Kenyan E-Commerce Firm Founded In Silicon Valley Raises $26M Series B To Expand Into Africa

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Written by Peter Pedroncelli
Kenyan e-commerce firm
Copia Global, an e-commerce firm giving Kenyans in rural areas access to goods through an online platform, has raised a $26 million investment. Residents queue for free water transported in by the municipality, in Senekal, South Africa on Jan. 7, 2016. Image: AP/Denis Farrell

Copia Global, an e-commerce firm giving underserved Kenyans in rural areas access to goods they’d normally have to travel for, has raised a $26 million investment led by LGT Lightstone.

Copia uses technology combined with a network of more than 5,000 local shopkeepers who serve as ordering and delivery points across parts of Kenya.

These agents allow Copia to deliver goods and services that benefit around 180,000 underserved consumers in rural parts of Kenya, making it the “Amazon of rural areas”. 

The e-commerce platform was founded in Silicon Valley in 2013 by social entrepreneurs Tracey Turner and Jonathan Lewis and is now based in Nairobi, according to Ventureburn.

Copia Global co-founder Tracey Turner

Turner and Lewis are business executives with successful track records as social entrepreneurs, according to DignityCapital.

Turner, who previously lived in Kenya, was the founder of MicroPlace, a company that allowed non-accredited investors in the U.S. to make investments in microfinance funds that create positive social and economic impact while earning a financial return. Turner went on to sell MicroPlace to eBay, before founding Copia with Lewis.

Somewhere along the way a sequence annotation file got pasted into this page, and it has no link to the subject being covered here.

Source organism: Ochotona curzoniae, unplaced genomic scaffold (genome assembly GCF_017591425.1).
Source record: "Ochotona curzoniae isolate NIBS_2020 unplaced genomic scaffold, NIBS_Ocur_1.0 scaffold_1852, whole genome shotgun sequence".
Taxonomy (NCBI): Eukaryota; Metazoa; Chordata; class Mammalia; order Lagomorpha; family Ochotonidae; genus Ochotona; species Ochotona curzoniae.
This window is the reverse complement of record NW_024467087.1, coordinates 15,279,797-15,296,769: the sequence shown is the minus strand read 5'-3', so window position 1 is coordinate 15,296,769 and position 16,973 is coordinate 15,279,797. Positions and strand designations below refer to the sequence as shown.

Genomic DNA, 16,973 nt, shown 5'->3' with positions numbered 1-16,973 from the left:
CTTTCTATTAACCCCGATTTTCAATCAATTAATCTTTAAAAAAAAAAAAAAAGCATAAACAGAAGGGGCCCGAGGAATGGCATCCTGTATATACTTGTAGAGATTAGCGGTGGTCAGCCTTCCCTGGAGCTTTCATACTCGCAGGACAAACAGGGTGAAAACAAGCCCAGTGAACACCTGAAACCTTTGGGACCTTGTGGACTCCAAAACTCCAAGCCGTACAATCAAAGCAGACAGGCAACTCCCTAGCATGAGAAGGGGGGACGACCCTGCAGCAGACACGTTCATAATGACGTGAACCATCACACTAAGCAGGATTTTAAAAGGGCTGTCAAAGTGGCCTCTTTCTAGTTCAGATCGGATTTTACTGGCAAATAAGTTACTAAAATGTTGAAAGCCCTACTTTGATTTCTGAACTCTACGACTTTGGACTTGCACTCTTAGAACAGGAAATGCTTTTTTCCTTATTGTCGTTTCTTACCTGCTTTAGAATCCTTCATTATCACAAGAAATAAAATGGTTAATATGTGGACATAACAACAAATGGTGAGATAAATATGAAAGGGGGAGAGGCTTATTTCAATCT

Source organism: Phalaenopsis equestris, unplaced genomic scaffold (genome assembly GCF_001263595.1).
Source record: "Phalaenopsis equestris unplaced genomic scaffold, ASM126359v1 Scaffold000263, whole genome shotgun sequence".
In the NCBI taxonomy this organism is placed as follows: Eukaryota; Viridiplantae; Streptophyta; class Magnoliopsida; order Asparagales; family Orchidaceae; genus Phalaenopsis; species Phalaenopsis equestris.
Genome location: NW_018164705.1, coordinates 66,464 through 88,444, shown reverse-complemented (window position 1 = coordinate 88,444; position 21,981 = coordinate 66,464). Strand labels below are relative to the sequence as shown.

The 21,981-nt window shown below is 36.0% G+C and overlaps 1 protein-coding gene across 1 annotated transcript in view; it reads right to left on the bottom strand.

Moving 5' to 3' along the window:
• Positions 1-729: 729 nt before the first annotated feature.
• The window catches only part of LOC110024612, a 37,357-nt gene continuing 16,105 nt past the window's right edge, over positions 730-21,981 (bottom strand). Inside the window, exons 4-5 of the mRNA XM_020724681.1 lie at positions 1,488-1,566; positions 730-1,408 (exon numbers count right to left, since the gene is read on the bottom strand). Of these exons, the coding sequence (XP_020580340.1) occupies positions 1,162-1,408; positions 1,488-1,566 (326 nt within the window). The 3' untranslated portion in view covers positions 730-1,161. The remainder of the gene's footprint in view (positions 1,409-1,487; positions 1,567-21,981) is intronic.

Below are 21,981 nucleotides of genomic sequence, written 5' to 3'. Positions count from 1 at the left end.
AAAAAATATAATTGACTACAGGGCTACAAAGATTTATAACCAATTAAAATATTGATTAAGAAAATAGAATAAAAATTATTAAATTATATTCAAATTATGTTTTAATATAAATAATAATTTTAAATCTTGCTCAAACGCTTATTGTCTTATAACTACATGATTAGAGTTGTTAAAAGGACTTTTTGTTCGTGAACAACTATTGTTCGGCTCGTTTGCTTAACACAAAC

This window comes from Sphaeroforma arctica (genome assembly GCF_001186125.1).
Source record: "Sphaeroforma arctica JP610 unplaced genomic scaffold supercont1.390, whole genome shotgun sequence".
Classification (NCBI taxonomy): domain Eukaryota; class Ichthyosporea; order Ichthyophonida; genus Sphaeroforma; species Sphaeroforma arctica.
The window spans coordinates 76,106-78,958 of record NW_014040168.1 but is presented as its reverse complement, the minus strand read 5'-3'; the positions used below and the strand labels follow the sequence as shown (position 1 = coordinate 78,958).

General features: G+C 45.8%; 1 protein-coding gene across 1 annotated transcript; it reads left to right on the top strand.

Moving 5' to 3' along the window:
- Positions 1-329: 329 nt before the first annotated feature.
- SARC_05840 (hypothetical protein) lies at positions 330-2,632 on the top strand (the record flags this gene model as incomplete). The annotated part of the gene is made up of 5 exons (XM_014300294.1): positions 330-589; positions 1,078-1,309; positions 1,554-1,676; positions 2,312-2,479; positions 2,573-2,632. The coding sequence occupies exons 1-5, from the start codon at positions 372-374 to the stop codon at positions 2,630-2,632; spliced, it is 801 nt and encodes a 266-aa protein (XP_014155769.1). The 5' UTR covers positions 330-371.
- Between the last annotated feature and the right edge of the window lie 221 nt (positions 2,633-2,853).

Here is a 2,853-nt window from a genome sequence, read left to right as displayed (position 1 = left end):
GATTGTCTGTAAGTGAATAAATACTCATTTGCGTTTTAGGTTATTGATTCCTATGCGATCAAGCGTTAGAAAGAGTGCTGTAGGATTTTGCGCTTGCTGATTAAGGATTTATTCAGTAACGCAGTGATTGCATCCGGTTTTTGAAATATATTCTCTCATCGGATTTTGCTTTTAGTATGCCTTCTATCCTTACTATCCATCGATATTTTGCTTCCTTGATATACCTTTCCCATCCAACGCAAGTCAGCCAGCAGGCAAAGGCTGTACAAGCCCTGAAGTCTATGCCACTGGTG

Lewis is a social justice activist and social entrepreneur who founded social venture firm MCE Social Capital, and Opportunity Collaboration, an annual strategic business retreat for 450 senior-level anti-poverty leaders from around the world.

An e-commerce firm for rural areas

The Series B investment is expected to enable Copia to strengthen its operations in Kenya’s rural areas while expanding into other East African countries, Ventureburn reports.

People living in rural Kenya can only buy limited products at their local mini-markets. Copia says it makes it possible for these shoppers to order online and have a wide variety of items delivered to them within days.

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London-based impact investor LGT Lightstone led the funding round, Crunchbase reports.

Participating investors included Dutch impact investor Goodwell Investments, Silicon Valley-based investment firm Endeavor Catalyst, Nimble Ventures, a San Francisco-based family office that makes venture capital investments, and Perivoli Innovations, a Mauritius-based investor focused on early-stage digital and tech companies in sub-Saharan Africa.

The $26 million is Copia’s second funding round of 2019. The e-commerce platform raised a $2 million equity investment through Goodwell Investments in February.

Copia previously raised $4 million in funding during 2017 from various investors including Savannah Fund, DOB Equity, Data Collective DCVC and the Opes Impact Fund, according to Crunchbase.